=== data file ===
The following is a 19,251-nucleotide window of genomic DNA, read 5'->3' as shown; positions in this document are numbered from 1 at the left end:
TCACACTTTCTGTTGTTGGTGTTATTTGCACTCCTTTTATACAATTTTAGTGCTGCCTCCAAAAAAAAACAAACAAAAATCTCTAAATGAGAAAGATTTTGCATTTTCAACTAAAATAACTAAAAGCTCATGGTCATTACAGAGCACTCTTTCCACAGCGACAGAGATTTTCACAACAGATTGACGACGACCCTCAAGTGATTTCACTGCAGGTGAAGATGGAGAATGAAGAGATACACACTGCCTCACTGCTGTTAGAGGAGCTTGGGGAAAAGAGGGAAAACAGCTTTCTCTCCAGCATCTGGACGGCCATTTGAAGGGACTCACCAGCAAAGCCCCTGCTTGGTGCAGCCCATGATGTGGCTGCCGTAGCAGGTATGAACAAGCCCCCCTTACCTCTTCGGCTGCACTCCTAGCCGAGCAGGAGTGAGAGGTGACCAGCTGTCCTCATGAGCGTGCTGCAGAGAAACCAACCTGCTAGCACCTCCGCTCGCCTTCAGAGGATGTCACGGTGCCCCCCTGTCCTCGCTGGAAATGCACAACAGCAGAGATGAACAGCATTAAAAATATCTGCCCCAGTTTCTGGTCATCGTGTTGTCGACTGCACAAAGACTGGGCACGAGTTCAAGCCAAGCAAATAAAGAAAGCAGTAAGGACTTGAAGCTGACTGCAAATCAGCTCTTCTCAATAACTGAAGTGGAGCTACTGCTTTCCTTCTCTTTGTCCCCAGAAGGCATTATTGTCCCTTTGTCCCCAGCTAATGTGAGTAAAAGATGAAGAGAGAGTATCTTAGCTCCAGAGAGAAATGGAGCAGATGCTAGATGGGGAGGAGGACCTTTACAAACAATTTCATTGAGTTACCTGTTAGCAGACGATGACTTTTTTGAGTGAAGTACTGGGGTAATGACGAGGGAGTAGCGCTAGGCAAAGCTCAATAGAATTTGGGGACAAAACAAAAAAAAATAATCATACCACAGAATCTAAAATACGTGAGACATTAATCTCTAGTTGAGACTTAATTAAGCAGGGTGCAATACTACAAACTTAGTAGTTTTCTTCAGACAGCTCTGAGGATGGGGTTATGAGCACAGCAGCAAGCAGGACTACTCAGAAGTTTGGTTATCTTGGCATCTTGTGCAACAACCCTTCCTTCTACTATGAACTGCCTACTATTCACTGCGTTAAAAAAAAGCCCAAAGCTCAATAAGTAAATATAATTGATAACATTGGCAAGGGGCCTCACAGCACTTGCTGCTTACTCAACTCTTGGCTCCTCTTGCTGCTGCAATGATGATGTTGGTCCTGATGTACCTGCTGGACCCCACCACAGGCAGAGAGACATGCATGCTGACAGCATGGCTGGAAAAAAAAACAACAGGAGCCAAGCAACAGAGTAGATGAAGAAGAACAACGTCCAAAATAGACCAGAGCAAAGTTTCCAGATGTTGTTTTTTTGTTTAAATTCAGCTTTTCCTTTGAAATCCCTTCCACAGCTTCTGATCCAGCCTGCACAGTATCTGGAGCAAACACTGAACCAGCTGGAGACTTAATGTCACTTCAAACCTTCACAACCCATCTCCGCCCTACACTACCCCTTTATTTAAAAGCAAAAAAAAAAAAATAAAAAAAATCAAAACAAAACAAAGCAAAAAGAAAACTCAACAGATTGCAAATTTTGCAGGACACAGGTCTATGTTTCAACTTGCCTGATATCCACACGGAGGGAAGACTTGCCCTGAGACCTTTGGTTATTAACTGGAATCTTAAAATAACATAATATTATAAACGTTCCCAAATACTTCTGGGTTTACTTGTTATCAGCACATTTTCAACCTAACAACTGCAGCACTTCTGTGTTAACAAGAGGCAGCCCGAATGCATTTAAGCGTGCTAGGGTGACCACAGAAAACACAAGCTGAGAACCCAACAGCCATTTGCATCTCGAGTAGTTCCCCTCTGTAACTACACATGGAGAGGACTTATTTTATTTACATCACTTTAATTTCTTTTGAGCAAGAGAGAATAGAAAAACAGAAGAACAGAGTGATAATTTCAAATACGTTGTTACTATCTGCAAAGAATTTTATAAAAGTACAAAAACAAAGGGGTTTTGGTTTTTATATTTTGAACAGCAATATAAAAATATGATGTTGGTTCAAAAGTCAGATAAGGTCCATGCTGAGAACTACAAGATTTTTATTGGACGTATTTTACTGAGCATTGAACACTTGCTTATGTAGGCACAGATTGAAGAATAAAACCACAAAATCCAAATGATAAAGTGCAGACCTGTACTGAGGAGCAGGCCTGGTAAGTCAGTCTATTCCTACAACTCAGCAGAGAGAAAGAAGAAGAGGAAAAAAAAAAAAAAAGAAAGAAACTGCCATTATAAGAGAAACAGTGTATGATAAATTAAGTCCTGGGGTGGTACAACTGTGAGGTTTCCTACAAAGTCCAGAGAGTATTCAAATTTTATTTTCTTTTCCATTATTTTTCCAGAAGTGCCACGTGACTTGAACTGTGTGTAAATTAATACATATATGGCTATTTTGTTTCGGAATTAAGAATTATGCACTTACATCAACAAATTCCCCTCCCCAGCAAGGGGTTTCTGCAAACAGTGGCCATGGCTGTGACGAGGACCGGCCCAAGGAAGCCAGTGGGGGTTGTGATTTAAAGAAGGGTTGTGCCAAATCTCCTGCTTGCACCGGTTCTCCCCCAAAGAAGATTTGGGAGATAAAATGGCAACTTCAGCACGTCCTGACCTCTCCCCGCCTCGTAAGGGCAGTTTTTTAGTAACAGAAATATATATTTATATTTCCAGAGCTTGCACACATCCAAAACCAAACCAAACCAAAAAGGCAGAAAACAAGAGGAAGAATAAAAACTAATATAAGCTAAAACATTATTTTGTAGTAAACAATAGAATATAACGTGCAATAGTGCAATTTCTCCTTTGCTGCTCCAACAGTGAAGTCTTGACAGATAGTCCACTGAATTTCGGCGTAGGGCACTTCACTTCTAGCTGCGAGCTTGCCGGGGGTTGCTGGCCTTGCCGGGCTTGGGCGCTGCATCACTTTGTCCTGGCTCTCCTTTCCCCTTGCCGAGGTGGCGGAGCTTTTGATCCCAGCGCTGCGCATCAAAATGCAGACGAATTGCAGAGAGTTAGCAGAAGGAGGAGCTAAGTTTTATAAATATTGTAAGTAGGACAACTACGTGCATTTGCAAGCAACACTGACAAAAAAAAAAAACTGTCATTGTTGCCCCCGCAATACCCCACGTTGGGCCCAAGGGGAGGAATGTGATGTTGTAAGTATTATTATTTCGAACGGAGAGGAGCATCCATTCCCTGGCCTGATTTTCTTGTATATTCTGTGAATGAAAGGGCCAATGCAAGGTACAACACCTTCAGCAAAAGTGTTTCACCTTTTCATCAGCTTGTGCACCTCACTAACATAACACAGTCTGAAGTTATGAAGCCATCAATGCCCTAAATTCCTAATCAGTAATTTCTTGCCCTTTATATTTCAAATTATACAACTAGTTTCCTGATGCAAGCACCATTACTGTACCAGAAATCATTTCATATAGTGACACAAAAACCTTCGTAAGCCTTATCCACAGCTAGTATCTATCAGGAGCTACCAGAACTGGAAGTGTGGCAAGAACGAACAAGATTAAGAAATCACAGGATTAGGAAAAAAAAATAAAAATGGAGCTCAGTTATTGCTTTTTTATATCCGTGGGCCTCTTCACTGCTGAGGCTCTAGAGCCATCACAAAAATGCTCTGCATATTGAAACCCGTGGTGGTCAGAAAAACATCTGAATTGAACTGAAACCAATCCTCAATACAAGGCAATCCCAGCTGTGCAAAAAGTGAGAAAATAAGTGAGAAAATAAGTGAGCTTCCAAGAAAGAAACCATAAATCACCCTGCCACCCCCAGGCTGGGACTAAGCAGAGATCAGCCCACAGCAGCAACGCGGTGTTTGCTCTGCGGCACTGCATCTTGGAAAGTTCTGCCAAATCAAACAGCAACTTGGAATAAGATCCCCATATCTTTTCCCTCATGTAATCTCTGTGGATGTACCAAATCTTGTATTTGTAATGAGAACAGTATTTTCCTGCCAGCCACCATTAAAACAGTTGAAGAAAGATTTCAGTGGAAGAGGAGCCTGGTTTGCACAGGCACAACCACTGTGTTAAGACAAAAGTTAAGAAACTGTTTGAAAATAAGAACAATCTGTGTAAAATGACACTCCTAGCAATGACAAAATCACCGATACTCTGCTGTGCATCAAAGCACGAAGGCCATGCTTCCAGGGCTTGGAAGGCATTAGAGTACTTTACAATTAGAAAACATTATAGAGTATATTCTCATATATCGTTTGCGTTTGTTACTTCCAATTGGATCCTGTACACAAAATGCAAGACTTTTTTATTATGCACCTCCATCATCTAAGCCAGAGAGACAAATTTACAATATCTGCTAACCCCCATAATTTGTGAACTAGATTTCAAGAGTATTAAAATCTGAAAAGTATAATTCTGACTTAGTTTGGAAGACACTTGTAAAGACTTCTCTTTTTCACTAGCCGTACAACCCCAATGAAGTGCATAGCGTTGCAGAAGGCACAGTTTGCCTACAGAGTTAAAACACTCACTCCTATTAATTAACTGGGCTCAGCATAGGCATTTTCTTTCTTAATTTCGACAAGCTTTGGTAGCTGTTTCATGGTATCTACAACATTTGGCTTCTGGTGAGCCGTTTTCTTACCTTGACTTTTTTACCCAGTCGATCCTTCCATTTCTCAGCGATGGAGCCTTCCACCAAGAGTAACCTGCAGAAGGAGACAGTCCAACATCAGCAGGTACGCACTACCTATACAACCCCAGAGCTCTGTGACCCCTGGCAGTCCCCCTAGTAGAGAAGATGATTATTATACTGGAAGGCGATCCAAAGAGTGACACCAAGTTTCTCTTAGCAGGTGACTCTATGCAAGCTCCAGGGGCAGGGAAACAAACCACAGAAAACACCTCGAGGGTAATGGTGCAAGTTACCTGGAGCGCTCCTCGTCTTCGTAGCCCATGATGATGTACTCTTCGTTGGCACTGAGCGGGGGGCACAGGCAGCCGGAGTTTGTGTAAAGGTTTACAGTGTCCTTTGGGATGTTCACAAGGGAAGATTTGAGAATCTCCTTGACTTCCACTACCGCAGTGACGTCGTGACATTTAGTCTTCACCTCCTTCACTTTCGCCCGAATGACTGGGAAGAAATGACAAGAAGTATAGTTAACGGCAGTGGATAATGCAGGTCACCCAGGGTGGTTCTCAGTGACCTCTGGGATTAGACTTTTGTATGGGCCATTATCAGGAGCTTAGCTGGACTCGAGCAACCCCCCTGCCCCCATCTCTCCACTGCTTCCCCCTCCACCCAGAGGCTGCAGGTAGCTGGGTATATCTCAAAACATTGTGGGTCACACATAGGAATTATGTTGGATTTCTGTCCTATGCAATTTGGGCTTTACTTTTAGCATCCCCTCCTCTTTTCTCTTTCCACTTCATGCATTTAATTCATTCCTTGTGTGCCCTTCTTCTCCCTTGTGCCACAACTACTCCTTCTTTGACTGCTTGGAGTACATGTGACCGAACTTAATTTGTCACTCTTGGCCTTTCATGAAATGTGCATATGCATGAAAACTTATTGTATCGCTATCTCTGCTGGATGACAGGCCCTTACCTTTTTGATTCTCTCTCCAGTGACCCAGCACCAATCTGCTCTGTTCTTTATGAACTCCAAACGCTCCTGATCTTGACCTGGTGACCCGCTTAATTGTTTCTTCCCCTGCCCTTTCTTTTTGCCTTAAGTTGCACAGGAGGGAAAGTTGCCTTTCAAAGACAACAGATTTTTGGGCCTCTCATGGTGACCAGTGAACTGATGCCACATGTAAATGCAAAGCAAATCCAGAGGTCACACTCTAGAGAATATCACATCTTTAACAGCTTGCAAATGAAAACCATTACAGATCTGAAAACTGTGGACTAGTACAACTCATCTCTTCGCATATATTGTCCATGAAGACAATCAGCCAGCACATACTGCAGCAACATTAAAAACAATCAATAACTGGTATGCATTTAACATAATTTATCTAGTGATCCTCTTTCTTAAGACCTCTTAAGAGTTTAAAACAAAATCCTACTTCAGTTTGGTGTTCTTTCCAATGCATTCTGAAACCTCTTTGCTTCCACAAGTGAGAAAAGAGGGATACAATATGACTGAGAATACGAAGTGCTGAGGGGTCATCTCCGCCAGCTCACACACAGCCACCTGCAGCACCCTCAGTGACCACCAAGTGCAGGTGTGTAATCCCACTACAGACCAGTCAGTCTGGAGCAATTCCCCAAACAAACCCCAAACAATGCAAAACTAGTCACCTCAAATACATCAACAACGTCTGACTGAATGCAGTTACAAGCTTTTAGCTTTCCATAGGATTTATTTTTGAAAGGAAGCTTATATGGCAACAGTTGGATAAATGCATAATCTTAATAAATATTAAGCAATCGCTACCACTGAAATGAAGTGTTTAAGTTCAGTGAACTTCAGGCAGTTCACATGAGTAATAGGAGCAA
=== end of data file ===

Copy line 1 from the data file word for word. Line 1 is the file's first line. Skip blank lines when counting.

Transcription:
The following is a 19,251-nucleotide window of genomic DNA, read 5'->3' as shown; positions in this document are numbered from 1 at the left end: